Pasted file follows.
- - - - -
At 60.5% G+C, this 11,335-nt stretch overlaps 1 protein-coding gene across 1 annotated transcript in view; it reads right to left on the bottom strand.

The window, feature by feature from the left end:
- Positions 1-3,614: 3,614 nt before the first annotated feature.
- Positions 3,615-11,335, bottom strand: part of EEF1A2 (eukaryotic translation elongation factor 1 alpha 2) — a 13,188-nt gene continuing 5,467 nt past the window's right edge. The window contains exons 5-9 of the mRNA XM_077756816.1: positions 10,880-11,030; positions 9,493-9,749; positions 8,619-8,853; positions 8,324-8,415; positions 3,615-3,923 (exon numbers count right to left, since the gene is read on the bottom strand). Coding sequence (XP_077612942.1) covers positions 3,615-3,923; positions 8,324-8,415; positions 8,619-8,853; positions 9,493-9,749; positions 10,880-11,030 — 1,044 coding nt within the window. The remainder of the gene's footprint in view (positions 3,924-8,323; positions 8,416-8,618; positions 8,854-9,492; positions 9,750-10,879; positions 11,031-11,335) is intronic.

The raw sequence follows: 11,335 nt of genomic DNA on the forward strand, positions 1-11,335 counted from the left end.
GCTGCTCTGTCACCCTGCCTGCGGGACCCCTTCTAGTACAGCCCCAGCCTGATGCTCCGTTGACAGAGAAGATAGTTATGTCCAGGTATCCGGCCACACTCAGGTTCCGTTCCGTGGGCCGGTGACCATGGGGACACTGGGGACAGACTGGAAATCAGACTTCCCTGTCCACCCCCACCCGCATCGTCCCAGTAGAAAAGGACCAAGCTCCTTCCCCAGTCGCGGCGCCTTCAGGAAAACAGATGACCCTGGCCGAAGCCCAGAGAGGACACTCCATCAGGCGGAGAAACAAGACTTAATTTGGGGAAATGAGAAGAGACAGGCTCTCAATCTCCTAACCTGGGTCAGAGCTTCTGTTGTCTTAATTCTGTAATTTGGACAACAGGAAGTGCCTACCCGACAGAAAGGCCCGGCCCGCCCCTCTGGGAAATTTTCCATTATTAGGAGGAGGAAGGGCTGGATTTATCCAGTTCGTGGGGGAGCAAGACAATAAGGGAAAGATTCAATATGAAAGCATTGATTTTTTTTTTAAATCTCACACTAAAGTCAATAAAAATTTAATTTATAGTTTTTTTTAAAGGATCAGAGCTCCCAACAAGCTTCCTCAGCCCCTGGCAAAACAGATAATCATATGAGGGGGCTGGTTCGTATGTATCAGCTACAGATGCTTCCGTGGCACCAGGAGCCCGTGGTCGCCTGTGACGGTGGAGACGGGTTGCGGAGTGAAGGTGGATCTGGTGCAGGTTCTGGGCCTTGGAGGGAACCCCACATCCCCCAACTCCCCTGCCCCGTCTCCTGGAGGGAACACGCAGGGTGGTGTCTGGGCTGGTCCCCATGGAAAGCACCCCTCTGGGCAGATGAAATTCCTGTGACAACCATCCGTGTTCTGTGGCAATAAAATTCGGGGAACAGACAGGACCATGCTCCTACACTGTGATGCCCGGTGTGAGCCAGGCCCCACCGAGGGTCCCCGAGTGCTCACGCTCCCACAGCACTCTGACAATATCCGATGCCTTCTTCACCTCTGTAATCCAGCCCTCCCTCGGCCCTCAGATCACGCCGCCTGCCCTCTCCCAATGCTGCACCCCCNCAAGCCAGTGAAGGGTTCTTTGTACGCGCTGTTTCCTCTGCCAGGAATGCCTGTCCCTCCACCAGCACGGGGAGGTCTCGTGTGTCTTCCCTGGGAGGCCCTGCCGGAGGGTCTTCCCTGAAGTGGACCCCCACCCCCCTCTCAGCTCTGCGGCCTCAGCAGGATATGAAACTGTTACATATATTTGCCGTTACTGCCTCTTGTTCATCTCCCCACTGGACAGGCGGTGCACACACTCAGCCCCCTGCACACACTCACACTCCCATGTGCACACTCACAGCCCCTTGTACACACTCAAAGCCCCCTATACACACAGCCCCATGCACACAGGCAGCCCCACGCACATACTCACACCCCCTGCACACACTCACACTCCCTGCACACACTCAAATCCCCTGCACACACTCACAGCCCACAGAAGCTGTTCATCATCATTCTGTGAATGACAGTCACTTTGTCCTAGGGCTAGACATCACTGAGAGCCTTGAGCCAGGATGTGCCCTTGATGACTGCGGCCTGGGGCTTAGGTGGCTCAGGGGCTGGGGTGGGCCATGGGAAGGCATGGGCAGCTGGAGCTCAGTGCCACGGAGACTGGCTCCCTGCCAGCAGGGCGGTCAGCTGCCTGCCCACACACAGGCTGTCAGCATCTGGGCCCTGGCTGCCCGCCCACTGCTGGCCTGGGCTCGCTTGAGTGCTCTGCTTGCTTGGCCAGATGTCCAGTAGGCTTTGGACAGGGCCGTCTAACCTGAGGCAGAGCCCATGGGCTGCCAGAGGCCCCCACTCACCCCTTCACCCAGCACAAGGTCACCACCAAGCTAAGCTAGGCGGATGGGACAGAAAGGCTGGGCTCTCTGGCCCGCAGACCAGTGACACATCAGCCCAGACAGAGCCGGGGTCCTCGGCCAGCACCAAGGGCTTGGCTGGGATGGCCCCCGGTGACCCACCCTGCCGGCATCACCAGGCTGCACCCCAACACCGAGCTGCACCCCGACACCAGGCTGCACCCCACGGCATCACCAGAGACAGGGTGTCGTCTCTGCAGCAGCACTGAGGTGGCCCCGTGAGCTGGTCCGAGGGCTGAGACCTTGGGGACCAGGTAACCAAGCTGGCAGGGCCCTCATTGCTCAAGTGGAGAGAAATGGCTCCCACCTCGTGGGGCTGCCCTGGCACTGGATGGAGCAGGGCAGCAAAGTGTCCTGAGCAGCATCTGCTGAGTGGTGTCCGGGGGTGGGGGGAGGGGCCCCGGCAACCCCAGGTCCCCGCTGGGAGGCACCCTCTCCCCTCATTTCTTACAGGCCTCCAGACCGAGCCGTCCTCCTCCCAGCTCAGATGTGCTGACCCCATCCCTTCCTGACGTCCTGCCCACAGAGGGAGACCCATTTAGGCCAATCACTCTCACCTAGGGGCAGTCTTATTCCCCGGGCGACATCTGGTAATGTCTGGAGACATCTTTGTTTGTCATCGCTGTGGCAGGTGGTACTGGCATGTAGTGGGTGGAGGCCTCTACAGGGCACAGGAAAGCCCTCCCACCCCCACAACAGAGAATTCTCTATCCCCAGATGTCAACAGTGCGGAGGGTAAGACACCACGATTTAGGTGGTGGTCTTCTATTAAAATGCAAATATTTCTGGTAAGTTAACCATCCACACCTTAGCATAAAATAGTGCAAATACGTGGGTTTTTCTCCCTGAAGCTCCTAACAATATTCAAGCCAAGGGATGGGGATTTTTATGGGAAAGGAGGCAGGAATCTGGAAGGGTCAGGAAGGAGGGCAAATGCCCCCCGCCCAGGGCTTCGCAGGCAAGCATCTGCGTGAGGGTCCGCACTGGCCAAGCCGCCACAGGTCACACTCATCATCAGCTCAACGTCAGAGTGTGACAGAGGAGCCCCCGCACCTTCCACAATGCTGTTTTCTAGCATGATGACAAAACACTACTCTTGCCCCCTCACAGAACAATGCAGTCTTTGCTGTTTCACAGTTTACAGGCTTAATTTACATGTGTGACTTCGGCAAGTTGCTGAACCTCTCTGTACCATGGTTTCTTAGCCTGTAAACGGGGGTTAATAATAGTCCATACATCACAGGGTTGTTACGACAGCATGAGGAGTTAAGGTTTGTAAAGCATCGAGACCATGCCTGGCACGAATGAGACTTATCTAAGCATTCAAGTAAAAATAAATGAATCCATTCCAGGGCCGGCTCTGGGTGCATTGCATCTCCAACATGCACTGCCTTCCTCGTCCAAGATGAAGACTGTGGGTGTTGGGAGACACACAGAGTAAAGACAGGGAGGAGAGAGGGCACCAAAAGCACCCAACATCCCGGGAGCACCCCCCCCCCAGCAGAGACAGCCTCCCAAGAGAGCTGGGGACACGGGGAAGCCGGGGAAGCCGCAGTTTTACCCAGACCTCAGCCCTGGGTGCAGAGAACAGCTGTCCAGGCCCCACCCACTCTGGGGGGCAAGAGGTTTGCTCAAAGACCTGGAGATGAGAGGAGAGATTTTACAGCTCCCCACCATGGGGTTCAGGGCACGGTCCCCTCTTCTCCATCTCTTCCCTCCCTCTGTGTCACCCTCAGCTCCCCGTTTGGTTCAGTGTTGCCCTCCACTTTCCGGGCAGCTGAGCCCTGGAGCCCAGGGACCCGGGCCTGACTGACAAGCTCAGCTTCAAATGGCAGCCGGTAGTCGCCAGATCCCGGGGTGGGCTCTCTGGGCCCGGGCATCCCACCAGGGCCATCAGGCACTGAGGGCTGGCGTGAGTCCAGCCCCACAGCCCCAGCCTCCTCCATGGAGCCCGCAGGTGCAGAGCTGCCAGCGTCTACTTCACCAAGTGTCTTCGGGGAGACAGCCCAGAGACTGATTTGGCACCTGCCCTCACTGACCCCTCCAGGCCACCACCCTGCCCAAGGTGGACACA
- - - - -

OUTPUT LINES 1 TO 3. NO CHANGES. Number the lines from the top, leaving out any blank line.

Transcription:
At 60.5% G+C, this 11,335-nt stretch overlaps 1 protein-coding gene across 1 annotated transcript in view; it reads right to left on the bottom strand.

The window, feature by feature from the left end:
- Positions 1-3,614: 3,614 nt before the first annotated feature.